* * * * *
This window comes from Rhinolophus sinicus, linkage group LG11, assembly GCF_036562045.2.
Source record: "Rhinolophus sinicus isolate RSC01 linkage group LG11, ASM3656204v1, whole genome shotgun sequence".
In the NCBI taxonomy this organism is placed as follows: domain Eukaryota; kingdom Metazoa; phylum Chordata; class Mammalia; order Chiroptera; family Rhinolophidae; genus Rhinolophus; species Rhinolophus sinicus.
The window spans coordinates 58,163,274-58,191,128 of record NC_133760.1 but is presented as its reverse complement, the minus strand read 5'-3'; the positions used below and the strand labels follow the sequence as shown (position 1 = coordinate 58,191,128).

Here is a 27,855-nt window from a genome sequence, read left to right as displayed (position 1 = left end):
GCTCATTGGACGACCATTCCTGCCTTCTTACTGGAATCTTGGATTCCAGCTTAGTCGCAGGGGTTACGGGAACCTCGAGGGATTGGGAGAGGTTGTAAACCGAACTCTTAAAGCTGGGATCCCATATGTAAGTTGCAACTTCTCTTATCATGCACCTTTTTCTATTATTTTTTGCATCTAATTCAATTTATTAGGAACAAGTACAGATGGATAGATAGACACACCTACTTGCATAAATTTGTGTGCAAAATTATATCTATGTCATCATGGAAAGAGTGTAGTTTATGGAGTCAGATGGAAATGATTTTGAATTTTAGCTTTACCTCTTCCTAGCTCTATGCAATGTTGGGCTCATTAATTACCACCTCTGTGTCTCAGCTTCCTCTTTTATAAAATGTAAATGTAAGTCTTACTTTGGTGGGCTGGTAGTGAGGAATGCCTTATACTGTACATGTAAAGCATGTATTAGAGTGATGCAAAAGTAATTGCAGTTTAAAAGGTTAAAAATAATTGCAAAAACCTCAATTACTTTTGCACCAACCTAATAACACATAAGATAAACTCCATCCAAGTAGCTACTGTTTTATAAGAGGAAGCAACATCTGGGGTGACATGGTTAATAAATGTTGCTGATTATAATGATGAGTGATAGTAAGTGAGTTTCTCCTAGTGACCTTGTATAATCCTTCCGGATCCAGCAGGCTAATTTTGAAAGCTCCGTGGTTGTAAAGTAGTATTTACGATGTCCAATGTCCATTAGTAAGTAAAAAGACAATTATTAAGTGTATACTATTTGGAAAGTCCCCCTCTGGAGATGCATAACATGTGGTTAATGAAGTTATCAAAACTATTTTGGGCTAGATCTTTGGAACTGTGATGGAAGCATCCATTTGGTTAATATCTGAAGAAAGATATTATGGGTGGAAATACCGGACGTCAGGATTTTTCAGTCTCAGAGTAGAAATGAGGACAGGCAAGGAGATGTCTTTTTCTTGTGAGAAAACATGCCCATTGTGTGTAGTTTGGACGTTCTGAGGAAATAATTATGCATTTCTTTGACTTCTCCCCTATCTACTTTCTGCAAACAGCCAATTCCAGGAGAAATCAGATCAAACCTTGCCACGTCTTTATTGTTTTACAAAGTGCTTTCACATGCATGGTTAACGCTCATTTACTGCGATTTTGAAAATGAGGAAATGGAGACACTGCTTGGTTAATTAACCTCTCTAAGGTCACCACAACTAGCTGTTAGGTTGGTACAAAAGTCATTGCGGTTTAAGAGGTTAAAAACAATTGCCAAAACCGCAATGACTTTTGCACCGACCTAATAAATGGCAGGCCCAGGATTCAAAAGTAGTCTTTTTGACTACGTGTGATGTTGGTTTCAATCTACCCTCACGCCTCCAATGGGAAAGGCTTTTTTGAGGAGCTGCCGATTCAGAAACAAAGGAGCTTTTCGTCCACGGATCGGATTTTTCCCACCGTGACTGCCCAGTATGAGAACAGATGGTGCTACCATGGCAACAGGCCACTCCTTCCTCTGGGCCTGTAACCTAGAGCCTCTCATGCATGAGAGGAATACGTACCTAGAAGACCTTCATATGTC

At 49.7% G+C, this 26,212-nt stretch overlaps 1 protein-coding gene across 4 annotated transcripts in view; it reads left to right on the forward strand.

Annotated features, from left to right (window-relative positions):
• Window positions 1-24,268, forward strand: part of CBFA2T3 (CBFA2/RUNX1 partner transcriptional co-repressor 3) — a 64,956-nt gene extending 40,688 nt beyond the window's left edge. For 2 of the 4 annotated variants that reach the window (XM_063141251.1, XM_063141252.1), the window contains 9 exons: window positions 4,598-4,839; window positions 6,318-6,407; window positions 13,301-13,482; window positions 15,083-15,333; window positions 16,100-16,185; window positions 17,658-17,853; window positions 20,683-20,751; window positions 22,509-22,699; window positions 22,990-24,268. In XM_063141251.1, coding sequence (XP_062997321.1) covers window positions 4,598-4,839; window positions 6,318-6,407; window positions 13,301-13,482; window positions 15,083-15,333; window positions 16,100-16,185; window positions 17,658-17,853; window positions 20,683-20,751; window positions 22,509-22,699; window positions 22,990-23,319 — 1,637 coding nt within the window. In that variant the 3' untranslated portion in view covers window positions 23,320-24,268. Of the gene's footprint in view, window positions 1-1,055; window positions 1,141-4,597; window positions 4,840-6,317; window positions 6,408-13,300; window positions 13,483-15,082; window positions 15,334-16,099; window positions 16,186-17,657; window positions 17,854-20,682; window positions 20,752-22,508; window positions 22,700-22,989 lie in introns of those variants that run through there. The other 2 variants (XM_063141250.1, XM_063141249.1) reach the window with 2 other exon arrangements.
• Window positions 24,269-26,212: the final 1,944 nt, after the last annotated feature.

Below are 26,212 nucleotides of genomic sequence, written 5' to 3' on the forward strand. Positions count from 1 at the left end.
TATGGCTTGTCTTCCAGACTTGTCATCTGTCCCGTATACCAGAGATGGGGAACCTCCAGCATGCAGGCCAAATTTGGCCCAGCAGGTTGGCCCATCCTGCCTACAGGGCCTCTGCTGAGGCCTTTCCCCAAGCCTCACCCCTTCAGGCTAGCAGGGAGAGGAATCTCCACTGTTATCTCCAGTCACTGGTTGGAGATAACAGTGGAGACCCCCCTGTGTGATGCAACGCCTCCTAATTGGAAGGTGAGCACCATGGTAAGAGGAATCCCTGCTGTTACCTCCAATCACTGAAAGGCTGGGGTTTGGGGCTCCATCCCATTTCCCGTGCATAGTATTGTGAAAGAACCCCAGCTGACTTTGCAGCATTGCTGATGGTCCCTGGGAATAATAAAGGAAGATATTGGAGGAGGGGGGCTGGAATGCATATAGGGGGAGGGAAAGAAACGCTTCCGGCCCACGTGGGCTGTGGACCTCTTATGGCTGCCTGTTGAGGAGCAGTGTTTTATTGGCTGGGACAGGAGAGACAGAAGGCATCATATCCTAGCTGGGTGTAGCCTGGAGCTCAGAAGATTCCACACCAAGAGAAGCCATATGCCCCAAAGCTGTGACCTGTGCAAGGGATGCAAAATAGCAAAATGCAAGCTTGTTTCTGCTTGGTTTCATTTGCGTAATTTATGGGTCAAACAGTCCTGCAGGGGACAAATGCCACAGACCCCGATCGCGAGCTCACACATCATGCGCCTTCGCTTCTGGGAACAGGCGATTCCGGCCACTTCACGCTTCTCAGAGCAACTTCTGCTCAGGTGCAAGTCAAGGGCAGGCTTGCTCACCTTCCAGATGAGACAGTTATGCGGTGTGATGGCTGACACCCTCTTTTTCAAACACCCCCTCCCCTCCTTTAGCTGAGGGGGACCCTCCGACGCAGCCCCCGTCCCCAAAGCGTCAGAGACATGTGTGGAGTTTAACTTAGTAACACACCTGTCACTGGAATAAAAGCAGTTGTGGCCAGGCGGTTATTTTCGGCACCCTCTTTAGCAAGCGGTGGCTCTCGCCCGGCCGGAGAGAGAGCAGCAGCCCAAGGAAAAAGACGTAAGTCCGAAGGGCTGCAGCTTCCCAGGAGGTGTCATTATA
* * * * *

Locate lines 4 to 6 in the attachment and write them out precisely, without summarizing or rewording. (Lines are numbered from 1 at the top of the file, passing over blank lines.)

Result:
The window spans coordinates 58,163,274-58,191,128 of record NC_133760.1 but is presented as its reverse complement, the minus strand read 5'-3'; the positions used below and the strand labels follow the sequence as shown (position 1 = coordinate 58,191,128).

Here is a 27,855-nt window from a genome sequence, read left to right as displayed (position 1 = left end):
GCTCATTGGACGACCATTCCTGCCTTCTTACTGGAATCTTGGATTCCAGCTTAGTCGCAGGGGTTACGGGAACCTCGAGGGATTGGGAGAGGTTGTAAACCGAACTCTTAAAGCTGGGATCCCATATGTAAGTTGCAACTTCTCTTATCATGCACCTTTTTCTATTATTTTTTGCATCTAATTCAATTTATTAGGAACAAGTACAGATGGATAGATAGACACACCTACTTGCATAAATTTGTGTGCAAAATTATATCTATGTCATCATGGAAAGAGTGTAGTTTATGGAGTCAGATGGAAATGATTTTGAATTTTAGCTTTACCTCTTCCTAGCTCTATGCAATGTTGGGCTCATTAATTACCACCTCTGTGTCTCAGCTTCCTCTTTTATAAAATGTAAATGTAAGTCTTACTTTGGTGGGCTGGTAGTGAGGAATGCCTTATACTGTACATGTAAAGCATGTATTAGAGTGATGCAAAAGTAATTGCAGTTTAAAAGGTTAAAAATAATTGCAAAAACCTCAATTACTTTTGCACCAACCTAATAACACATAAGATAAACTCCATCCAAGTAGCTACTGTTTTATAAGAGGAAGCAACATCTGGGGTGACATGGTTAATAAATGTTGCTGATTATAATGATGAGTGATAGTAAGTGAGTTTCTCCTAGTGACCTTGTATAATCCTTCCGGATCCAGCAGGCTAATTTTGAAAGCTCCGTGGTTGTAAAGTAGTATTTACGATGTCCAATGTCCATTAGTAAGTAAAAAGACAATTATTAAGTGTATACTATTTGGAAAGTCCCCCTCTGGAGATGCATAACATGTGGTTAATGAAGTTATCAAAACTATTTTGGGCTAGATCTTTGGAACTGTGATGGAAGCATCCATTTGGTTAATATCTGAAGAAAGATATTATGGGTGGAAATACCGGACGTCAGGATTTTTCAGTCTCAGAGTAGAAATGAGGACAGGCAAGGAGATGTCTTTTTCTTGTGAGAAAACATGCCCATTGTGTGTAGTTTGGACGTTCTGAGGAAATAATTATGCATTTCTTTGACTTCTCCCCTATCTACTTTCTGCAAACAGCCAATTCCAGGAGAAATCAGATCAAACCTTGCCACGTCTTTATTGTTTTACAAAGTGCTTTCACATGCATGGTTAACGCTCATTTACTGCGATTTTGAAAATGAGGAAATGGAGACACTGCTTGGTTAATTAACCTCTCTAAGGTCACCACAACTAGCTGTTAGGTTGGTACAAAAGTCATTGCGGTTTAAGAGGTTAAAAACAATTGCCAAAACCGCAATGACTTTTGCACCGACCTAATAAATGGCAGGCCCAGGATTCAAAAGTAGTCTTTTTGACTACGTGTGATGTTGGTTTCAATCTACCCTCACGCCTCCAATGGGAAAGGCTTTTTTGAGGAGCTGCCGATTCAGAAACAAAGGAGCTTTTCGTCCACGGATCGGATTTTTCCCACCGTGACTGCCCAGTATGAGAACAGATGGTGCTACCATGGCAACAGGCCACTCCTTCCTCTGGGCCTGTAACCTAGAGCCTCTCATGCATGAGAGGAATACGTACCTAGAAGACCTTCATATGTC